Austin Burns

Singer, composer, actor

Relatives of Austin Burns recall how much they enjoyed him standing on the fireplace hearth at Christmas to give impromptu performances when he was young. He sang and acted on stage through high school.

When he came to LaGrange College as a freshman, he thought he would lean toward composing pop music. But now, as a senior double major in composition and vocal performance, he is just as surprised as anyone that he wants to become an opera singer.

"It's been a little difficult as a double major to try to find myself, to figure out where my strengths are in music," Austin says. "When I came here, I really wanted to be a composer, but I've learned as I've been here that I'm more of a singer. I've been learning not to feel bad about that but to accept my strengths and learn to play on them. And I think writing a musical and writing for voices specifically—I know about voices—that plays to both my strengths as a singer and as a composer that I've been writing for vocals."

Austin Burns' "Ballad of the Pawns" as well as original compositions by Angela Hutchins and Patrick Reagan.

Three LaGrange College professors have had a profound impact on helping Austin hone his strengths: Dr. Toni Anderson in vocal performance, Lee Johnson in composition and Kim
Barber Knoll in theatre arts.

"I'd say the biggest influence I have is Dr. Anderson, my voice teacher, since I'm going to pursue voice as more of a career," he says. "Lee Johnson has definitely helped me as a composition student. And with my love for theatre, Professor Knoll has helped me not only on stage but in my musical pursuits."

Austin began as a college freshman acting on LaGrange's Price Theater stage as a townsperson in "Brigadoon." He enjoyed the reactions of local schoolchildren when he played the witch in "Hansel and Gretel" his sophomore year. By his junior year, he played the captain in "Dames at Sea." He then took on the role of the barber Pirelli in "Sweeney Todd."

"All the roles are fun for different reasons," he says. "I really did enjoy 'Sweeney Todd' because Pirelli had a lot of falsetto passages, and I really enjoyed doing that. "

Austin is in the midst of writing a two-person musical that will be performed on April 19 in Price Theater. The musical evolved from a song he composed called "If I Were A Poet."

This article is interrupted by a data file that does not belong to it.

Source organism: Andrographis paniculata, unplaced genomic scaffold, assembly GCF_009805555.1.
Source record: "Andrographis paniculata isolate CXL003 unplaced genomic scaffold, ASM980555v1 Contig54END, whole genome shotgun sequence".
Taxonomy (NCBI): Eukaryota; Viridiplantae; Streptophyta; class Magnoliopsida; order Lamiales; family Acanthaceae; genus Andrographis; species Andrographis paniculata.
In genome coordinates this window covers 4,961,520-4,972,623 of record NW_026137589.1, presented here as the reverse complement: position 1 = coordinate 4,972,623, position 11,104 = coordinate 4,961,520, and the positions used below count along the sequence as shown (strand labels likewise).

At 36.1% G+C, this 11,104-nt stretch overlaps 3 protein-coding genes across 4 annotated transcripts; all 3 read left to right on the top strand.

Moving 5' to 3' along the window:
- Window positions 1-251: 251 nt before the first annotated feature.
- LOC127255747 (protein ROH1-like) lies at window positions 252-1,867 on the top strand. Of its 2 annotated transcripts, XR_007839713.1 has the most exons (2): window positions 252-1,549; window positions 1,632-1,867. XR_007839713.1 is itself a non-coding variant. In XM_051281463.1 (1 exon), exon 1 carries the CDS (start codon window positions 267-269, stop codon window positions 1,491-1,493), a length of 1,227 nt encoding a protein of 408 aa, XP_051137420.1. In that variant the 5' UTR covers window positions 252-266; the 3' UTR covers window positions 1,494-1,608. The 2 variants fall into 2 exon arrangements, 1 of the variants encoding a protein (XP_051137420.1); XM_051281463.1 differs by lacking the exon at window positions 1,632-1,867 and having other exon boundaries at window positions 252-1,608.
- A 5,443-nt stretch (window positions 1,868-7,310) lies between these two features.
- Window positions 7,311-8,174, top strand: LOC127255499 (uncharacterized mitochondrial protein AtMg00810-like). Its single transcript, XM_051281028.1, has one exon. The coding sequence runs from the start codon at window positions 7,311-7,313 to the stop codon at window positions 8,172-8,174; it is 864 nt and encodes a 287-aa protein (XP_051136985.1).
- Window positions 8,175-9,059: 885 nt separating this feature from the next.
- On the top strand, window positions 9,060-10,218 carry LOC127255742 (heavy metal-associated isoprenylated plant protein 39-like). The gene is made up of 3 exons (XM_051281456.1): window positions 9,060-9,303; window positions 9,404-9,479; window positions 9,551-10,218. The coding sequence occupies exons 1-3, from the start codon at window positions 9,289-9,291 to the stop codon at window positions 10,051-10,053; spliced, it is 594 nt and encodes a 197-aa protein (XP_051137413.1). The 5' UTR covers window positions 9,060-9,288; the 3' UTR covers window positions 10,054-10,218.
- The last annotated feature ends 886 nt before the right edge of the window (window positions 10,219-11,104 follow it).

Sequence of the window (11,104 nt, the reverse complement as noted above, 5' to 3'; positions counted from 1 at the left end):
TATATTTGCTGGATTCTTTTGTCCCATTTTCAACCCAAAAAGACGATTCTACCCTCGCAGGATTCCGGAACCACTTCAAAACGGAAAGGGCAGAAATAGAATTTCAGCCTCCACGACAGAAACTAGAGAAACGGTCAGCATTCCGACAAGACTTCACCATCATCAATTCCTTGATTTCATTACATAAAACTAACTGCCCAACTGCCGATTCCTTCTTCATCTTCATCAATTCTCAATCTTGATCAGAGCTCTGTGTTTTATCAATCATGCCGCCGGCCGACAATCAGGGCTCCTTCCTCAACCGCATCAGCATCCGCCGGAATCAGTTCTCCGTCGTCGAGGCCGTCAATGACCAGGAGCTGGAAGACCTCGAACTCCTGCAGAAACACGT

"It's about a writer who is also an actor, and he's always been pushed into acting in other people's play, to perform great works by other people," he says. "But the writer feels he has something to say as well. The piece really tells a story, which is kind of a departure from what I normally do, so I took it to Professor Knoll because Professor Johnson said my music could lend itself to musicals."

Professor Knoll found a Tennessee Williams' one-act called "I Can't Imagine Tomorrow," which tells the story of a man with a speech impediment who is in love with a woman but can't express how he feels. In addition to "If I Were A Poet," he is composing songs inspired by the one-act to develop the student-performed and directed musical.
Austin says he appreciates beginning able to perform on stage beginning his freshman year.

"You get so many diverse opportunities right from the time you get to the college," he says. "It's not hard to get involved. I feel like I didn't seek out the things I was going to be in. Sometimes a teacher just came to me and said, 'Hey, you're going to be in this.' And I just kind of held on for dear life and tried to be the best I could. The teachers here want to push you; they want you to broaden your horizons."

Austin doesn't have a passion for just classical music and operas, he says.

"There's a lot more to me than just my classical sound," Austin says. "Composers had many facets to their personalities and to the music they wrote, like incorporating jazz and classical elements into one piece, and I want to do the same thing with my voice. I want to do Broadway, I want to do pop, I want to do classical singing and jazz.

"People think of them as being so far separated, but as you study the music, you see the lines are a lot more blurred than you think they are. In the end, music is just music, and it doesn't matter what style it is."

No matter what type of music is on the program, Austin will have a passion for performing.

"A lot of people get really nervous on stage, and I get kind of nervous, but that rush of nervousness is also what makes it so great," he says. "Some people get a rush from jumping out of airplanes; I get it from performing and being on the stage. I get such a high from that. It just makes me happy."

Friends for the Journey

LaGrange College attracts the best and the brightest from all over the world. For example, our most recent incoming class consisted of men and women from 19 states and 10 countries, and included:

  • 76 members of Beta Club or the National Honor Society
  • 71 members of service organizations
  • 51 team captains in varsity sports
  • 25 leaders involved in student government, with 11 presidents
  • Three students involved in school publications, one as editor
  • Two Eagle Scouts
  • 20 musicians in band or orchestra
  • 18 singers in choir
  • 31 entertainers in performing arts
  • 85 students in religious activities.

But you don’t have to be a star in high school to succeed at LaGrange. Here, you’re given the opportunity to discover the best in yourself and find your destiny – all in a caring and supportive environment.